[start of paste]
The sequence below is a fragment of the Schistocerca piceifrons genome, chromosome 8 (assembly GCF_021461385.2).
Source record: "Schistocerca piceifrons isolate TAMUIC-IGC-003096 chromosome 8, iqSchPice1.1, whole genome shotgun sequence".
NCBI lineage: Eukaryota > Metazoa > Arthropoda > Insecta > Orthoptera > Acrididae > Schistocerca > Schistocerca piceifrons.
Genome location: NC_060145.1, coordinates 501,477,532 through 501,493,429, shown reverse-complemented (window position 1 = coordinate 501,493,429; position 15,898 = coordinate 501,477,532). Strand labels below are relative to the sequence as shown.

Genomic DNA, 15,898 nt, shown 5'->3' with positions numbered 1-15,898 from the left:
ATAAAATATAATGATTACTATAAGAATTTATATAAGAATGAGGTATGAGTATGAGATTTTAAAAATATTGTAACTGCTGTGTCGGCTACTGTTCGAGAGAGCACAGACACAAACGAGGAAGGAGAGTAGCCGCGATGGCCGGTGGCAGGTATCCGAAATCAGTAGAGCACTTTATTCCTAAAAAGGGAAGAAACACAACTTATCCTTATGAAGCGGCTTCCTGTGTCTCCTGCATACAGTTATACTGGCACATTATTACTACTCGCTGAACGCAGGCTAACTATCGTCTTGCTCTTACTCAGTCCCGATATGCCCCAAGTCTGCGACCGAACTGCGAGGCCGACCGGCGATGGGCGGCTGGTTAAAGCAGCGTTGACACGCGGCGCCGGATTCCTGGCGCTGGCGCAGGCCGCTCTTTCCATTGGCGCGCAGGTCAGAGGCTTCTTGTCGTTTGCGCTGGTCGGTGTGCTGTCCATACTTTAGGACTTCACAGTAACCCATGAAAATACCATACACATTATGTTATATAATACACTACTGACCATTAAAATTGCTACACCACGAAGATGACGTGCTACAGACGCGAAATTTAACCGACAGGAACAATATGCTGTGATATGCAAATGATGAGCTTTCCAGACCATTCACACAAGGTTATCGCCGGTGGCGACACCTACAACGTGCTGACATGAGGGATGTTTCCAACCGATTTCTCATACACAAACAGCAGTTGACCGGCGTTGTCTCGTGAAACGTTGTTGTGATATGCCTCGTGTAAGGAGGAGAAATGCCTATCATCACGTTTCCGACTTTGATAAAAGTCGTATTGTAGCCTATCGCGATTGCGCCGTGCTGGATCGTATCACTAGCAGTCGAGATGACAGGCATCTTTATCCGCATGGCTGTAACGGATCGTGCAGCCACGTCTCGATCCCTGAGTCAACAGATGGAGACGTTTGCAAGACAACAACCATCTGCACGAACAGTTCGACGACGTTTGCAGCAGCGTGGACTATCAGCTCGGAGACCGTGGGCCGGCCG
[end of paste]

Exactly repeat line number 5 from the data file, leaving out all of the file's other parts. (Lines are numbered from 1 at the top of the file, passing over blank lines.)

Genomic DNA, 15,898 nt, shown 5'->3' with positions numbered 1-15,898 from the left: